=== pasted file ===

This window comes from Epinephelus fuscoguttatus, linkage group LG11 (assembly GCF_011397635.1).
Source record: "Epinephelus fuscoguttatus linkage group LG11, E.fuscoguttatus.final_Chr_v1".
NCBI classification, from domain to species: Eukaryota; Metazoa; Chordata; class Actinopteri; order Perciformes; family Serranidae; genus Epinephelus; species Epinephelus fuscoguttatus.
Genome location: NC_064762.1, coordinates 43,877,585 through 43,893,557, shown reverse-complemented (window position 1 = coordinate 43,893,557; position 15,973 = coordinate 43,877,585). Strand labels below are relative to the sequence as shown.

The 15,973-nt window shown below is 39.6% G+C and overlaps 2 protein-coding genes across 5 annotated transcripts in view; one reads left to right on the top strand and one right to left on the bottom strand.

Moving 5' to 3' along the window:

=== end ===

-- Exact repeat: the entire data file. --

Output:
This window comes from Epinephelus fuscoguttatus, linkage group LG11 (assembly GCF_011397635.1).
Source record: "Epinephelus fuscoguttatus linkage group LG11, E.fuscoguttatus.final_Chr_v1".
NCBI classification, from domain to species: Eukaryota; Metazoa; Chordata; class Actinopteri; order Perciformes; family Serranidae; genus Epinephelus; species Epinephelus fuscoguttatus.
Genome location: NC_064762.1, coordinates 43,877,585 through 43,893,557, shown reverse-complemented (window position 1 = coordinate 43,893,557; position 15,973 = coordinate 43,877,585). Strand labels below are relative to the sequence as shown.

The 15,973-nt window shown below is 39.6% G+C and overlaps 2 protein-coding genes across 5 annotated transcripts in view; one reads left to right on the top strand and one right to left on the bottom strand.

Moving 5' to 3' along the window: